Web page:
In a market like Seattle, where the playoff drought was into its second decade, a tear-it-down-and-start-over plan was unacceptable.

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HOUSTON – Many people see the Houston Astros as the favorite in the AL West and a legitimate World Series contender — and the Mariners can vouch for their strength after two games.

It’s getting harder to remember that just four years ago, the Astros were the doormats of baseball, the first team to land the No. 1 overall draft pick three years in a row. You do that by having the worst record in baseball, of course, and the Astros strategically dismantled — or sabotaged, some would say — their team in order to lose 106, 107 and 111 games from 2011 to 2013.

It’s a strategy currently in vogue, mostly due to the successful implementation by the Astros and Cubs. Teams that are in various stages of tearing down to build for success down the road include the Brewers, Phillies, Braves and Reds.

The Mariners chose a different approach, and this year will be an interesting juxtaposition of two divergent strategies of teams hoping to contend in their division. When Jerry Dipoto took over as Seattle general manager two years ago, the Astros were just finishing their breakthrough season that got them back to the playoffs as a wild card. But he was unwilling to dismantle the veteran-laden but underachieving team he inherited, and bite the bullet for a few years with the hope of coming out stronger on the other side.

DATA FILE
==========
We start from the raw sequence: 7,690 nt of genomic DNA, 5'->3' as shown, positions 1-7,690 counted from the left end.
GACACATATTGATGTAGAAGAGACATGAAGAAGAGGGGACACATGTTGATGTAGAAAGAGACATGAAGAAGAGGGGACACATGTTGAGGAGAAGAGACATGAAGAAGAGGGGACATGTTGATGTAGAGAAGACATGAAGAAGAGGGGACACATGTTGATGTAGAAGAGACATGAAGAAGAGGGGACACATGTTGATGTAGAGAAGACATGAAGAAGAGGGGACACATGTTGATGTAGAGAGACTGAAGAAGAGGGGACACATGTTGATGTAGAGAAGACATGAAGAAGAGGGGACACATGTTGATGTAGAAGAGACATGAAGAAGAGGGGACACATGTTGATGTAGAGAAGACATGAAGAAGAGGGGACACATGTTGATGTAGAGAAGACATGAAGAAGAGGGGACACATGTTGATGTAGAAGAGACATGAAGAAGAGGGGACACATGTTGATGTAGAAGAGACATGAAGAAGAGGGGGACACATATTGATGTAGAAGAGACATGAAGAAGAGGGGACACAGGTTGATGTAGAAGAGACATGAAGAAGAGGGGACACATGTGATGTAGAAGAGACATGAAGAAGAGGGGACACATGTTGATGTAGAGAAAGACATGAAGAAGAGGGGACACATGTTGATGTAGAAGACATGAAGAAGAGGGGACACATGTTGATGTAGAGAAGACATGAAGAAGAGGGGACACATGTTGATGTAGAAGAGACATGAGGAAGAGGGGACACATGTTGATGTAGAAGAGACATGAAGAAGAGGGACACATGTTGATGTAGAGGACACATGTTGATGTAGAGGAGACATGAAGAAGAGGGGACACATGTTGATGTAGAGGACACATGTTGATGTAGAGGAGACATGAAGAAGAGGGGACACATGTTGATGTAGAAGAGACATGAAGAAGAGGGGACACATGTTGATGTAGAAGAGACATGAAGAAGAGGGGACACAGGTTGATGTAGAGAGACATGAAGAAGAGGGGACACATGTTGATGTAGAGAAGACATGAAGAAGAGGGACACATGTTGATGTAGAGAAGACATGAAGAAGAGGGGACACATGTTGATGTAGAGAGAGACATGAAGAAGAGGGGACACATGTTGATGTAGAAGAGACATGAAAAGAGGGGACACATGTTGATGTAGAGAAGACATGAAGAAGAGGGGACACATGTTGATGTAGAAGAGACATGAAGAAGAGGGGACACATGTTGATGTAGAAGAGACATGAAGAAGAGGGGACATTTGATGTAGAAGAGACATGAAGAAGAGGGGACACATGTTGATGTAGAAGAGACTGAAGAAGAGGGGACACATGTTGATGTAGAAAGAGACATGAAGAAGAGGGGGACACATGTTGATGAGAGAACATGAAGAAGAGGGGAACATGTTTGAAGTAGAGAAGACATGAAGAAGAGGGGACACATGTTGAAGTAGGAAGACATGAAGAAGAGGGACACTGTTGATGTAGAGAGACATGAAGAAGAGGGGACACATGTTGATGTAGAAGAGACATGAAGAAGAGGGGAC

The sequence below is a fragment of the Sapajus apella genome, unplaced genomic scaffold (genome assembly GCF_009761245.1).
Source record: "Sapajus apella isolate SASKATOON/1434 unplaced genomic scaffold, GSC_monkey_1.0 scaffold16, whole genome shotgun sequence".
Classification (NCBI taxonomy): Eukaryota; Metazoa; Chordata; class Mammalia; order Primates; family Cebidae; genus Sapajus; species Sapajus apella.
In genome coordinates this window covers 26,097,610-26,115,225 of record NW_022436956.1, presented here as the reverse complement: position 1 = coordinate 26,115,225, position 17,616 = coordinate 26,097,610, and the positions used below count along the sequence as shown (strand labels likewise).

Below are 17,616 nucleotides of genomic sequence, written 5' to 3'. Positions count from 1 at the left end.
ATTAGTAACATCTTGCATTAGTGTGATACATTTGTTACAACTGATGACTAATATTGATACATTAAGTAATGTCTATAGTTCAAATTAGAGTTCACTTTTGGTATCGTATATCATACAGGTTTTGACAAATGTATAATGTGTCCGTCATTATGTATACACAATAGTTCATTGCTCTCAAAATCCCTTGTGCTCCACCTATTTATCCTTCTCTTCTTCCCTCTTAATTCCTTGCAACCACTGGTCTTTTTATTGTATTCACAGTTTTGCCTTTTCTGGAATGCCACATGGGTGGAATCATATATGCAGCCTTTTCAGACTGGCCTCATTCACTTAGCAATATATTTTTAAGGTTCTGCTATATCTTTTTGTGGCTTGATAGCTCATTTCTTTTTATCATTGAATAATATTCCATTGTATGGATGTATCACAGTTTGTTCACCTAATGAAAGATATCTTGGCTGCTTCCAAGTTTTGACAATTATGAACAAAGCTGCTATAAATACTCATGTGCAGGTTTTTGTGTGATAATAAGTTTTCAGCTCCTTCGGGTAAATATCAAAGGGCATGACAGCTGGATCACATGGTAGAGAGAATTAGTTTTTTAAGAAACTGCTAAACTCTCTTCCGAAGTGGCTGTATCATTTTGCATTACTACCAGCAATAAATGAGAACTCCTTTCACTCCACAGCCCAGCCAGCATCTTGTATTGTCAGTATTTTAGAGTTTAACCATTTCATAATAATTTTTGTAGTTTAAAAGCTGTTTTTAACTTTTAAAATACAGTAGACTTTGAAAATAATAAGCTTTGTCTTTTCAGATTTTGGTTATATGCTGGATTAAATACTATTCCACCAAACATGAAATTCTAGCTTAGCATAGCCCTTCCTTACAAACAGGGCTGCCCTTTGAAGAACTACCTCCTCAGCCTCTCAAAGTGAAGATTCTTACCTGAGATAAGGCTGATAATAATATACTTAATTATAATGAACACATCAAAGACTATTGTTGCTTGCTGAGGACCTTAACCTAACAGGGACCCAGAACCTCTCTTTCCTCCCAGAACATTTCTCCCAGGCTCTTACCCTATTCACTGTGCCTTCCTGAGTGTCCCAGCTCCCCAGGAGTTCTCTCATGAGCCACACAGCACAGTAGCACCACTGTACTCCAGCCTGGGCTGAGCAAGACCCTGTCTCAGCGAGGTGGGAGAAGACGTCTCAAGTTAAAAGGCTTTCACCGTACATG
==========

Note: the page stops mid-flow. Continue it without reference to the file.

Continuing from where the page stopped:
“It’s kind of nebulous when you say ‘a few years,’ ’’ Dipoto countered. “Part of the reason the Astros have the type of team they have now, they bit the bullet and they really hit. You have to be both wise in your planning and fortunate in the outcome to hit in the short term.”

The Astros weren’t perfect in their rebuild — they blew two of their three No. 1 overall picks by choosing pitchers Mark Appel and Brady Aiken. Appel (whom the Astros chose just ahead of Kris Bryant; ponder that for a moment) got hurt and was eventually traded to Philadelphia in a package for closer Ken Giles. Aiken didn’t sign, went back in the draft, and was picked by Cleveland.

But in the middle of those two, they got shortstop Carlos Correa, a foundational player, at No. 1 overall. Two-time batting champion Jose Altuve came as an international free agent. Budding stars George Springer and Alex Bregman, future Cy Young winner Dallas Keuchel, and No. 2 starter Lance McCullers Jr. came in the draft. Collin McHugh, a 19-game winner in 2015, was picked up off waivers. This offseason, in a clear sign the building days are officially over, the Astros acquired veterans like Carlos Beltran, Brian McCann and Josh Reddick.

The Astros also formulated their plan under the previous labor agreement, when it was easier to manipulate the draft system. Dipoto believes that under the new rules, a tear-it-down-and-start-over rebuild will be elongated.

“The game has changed since the Astros put this into play,’’ he said. “For them to be able to do it with a group of players that were all going to descend upon the big leagues in such short order is incredibly rare. While I really appreciate what they’ve done — I think they’ve done as good a job of executing a game plan as can be done — for us to go replicate that, it would not happen as quickly.”